The New and Improved Tiger

By Randall MellApril 6, 2010, 12:51 am

AUGUSTA, Ga. – Who is this guy?

That’s what you kept asking yourself on the most unusual Monday in Masters history.

You wondered when you saw Tiger Woods keep making eye contact with patrons as he made his way around Augusta National in his first round of golf in front of the public since his fall from grace almost five months ago.

You wondered when Woods kept flashing those white teeth and shooting smiles and “thank you’s” at patrons who shouted encouragement.

This guy didn’t look like the warrior in golf cleats we’ve come to know. He looked unusually eager to connect with fans he never seemed to notice before. He looked out of sorts in the role, though. He even looked nervous in his practice round with Fred Couples.

Tiger Woods
Tiger Woods putts during Monday's practice round. (Getty Images)
“I thought Tiger was a little on edge,” said Jim Furyk, who joined Woods and Couples on the 13th hole.

Woods admitted he was more nervous stepping out in front of fans than he was sitting in front of media in his highly anticipated news conference after his practice round. He wasn’t sure how fans would greet him after nearly five months of reading the lurid details of his marital infidelities.

“As far as getting out there, I was definitely more nervous,” Woods said. “That first tee, I didn’t know what to expect.”

Woods was also a different man in the media room, contrite and humble answering 47 questions over 33 minutes. He seemed to be speaking more freely from the heart than he did in his 13-minute scripted apology last month and his five- to six-minute interviews on Golf Channel and ESPN.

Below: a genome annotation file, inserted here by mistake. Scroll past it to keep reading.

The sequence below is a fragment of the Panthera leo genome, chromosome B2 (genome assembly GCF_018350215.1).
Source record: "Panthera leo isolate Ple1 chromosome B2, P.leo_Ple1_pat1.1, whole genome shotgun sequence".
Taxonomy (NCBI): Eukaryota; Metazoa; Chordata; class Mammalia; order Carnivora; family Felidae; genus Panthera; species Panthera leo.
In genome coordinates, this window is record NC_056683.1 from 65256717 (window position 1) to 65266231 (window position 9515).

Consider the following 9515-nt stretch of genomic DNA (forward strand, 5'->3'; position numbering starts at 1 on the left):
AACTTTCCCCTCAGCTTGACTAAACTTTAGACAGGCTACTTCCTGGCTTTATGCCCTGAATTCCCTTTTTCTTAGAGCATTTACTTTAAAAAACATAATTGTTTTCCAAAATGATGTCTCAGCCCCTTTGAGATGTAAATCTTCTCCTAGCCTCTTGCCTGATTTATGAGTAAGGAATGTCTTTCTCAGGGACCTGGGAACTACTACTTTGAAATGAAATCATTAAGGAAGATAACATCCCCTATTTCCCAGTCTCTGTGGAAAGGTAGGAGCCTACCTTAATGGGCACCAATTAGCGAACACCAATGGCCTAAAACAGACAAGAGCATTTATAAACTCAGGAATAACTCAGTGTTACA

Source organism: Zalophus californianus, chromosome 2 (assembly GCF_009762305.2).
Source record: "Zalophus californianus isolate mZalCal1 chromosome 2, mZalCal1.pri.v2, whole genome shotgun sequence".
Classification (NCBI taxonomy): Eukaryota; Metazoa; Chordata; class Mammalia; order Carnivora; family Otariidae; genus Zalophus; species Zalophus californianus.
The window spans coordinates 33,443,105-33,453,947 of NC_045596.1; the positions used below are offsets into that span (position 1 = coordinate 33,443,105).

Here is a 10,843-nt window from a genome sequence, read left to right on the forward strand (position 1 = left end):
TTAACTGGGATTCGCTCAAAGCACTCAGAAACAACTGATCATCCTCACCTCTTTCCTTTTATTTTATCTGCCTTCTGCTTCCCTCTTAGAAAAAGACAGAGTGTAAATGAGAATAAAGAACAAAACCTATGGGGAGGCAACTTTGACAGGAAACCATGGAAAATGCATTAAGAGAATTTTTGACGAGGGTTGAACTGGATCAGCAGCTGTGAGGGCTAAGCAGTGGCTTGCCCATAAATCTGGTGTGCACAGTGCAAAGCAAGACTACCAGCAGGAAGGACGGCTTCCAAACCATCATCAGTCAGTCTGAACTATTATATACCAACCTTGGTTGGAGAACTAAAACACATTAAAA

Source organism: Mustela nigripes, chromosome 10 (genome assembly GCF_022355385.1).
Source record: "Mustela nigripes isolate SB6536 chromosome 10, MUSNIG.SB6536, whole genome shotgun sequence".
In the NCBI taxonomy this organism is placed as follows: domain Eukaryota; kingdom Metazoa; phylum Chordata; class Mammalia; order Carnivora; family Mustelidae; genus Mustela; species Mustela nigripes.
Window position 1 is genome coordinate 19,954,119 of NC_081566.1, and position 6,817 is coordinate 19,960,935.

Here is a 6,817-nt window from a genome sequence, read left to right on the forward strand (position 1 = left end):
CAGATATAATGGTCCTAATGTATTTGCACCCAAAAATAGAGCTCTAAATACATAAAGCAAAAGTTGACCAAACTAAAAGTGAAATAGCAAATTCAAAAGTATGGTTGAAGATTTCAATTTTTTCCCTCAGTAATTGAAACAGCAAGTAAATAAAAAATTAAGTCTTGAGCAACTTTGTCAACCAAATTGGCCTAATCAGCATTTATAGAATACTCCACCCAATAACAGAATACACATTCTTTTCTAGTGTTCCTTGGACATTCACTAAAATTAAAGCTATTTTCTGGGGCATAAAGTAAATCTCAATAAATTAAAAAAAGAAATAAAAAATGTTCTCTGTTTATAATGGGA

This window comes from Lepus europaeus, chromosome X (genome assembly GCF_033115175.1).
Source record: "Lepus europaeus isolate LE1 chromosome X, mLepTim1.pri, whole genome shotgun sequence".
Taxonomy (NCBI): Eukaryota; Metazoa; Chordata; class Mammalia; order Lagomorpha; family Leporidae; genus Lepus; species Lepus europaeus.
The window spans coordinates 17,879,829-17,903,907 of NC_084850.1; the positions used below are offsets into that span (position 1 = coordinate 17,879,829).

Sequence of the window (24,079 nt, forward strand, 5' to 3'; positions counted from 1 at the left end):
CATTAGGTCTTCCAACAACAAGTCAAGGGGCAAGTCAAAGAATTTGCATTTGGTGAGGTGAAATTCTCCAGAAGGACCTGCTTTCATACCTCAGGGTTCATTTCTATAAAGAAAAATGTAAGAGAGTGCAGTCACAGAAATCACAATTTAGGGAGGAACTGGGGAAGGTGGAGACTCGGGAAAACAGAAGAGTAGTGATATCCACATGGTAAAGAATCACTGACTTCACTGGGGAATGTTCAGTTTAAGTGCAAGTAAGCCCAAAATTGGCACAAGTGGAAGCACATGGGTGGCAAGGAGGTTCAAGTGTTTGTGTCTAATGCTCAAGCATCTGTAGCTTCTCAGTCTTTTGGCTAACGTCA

“I need to be a better man going forward,” he said.

It was out on the course, though, that Woods most revealed the promise of an evolving new man. He’s either perpetrating another masterful deception in a bid to rehabilitate his shattered image, or he’s in the early stages of a metamorphosis as a man. Woods said in that public apology that his actions would mean more than his words in the coming months. While skeptics will wonder if this is all about rebuilding his brand, there was no denying the difference in his demeanor during his practice round.

Woods typically plays with blinders, even in his practice rounds. In the past, spectators weren’t much different than the trees he played around.

“Usually, I kind of focus on placements of shots and getting ready,” Woods said. “But today was a little bit different.”

Little bit? Woods wasn’t exactly the second coming of Arnold Palmer Monday, but we’ve never seen him lock eyes with fans like he did here. His practice round seemed to be as much about connecting with fans as getting ready for the tournament.